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Abstract Title:

Therapeutic effects of chrysin in a rat model of traumatic brain injury: A behavioral, biochemical, and histological study.

Abstract Source:

Life Sci. 2019 Jul 1 ;228:285-294. Epub 2019 May 4. PMID: 31063733

Abstract Author(s):

Masome Rashno, Alireza Sarkaki, Yaghoob Farbood, Mohammad Rashno, Layasadat Khorsandi, Mohammad Kazem Gharib Naseri, Mahin Dianat

Article Affiliation:

Masome Rashno

Abstract:

AIMS: Oxidative stress and apoptosis have major roles in the progression of traumatic brain injury (TBI)-associated motor and cognitive deficits. The present study was aimed to elucidate the putative effects of chrysin, a natural flavonoid compound, against TBI-induced motor and cognitive dysfunctions and possible involved mechanisms.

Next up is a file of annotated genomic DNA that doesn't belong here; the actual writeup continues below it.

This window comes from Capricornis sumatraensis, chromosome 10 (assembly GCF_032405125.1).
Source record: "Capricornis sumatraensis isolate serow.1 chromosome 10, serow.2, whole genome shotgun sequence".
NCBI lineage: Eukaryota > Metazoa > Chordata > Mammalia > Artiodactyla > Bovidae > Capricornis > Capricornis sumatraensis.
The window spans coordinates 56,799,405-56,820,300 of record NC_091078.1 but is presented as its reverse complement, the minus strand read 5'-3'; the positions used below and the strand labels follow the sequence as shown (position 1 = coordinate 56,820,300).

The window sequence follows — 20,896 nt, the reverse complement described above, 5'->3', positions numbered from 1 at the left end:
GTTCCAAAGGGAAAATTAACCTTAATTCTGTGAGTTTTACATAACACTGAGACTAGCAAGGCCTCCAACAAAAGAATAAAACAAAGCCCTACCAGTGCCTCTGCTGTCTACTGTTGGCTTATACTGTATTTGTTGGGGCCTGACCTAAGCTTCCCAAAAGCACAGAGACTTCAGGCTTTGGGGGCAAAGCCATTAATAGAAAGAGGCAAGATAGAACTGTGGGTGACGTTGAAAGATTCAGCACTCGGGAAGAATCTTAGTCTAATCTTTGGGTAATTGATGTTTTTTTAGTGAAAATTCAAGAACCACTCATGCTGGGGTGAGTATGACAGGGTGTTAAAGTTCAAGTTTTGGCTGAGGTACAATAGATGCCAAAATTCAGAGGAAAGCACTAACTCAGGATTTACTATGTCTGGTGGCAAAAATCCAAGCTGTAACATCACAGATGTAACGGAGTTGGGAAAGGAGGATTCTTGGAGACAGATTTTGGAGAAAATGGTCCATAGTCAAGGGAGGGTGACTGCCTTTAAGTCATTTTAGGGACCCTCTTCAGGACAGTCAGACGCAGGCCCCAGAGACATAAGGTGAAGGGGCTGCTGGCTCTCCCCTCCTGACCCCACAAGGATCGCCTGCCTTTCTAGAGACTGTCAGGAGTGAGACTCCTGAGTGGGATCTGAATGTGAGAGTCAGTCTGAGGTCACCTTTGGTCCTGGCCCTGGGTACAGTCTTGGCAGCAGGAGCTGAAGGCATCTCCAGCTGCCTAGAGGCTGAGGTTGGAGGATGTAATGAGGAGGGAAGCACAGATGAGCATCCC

MAIN METHODS: Chrysin (25, 50 or 100 mg/kg) was orally administered to rats starting immediately following TBI induction by Marmarou's weight-drop technique and continuously for 3 or 14 days. Neurological functions, motor coordination, learning and memory performances, histological changes, cell apoptosis, expression of pro- and anti-apoptotic proteins, and oxidative status were assayed at scheduled time points after experimental TBI.

KEY FINDINGS: The results indicated that treatment with chrysin improved learning and memory disabilities in passive avoidance task, and ameliorated motor coordination impairment in rotarod test after TBI. These beneficial effects were accompanied by increased the concentrations of superoxide dismutase (SOD), catalase (CAT), glutathione peroxidase (GPx), glutathione (GSH), decreased malondialdehyde (MDA) content, prevented neuronal loss, diminished apoptotic index, elevated the expression of anti-apoptotic Bcl-2 protein, and reduced the expression of pro-apoptotic Bax protein in the cerebral cortex and hippocampus tissues.

SIGNIFICANCE: Our findings suggest that both anti-oxidative and anti-apoptotic properties of chrysin (especially in the dose of 100 mg/kg) are possible mechanisms that improve cognitive/motor deficits and prevent neuronal cell death after TBI.

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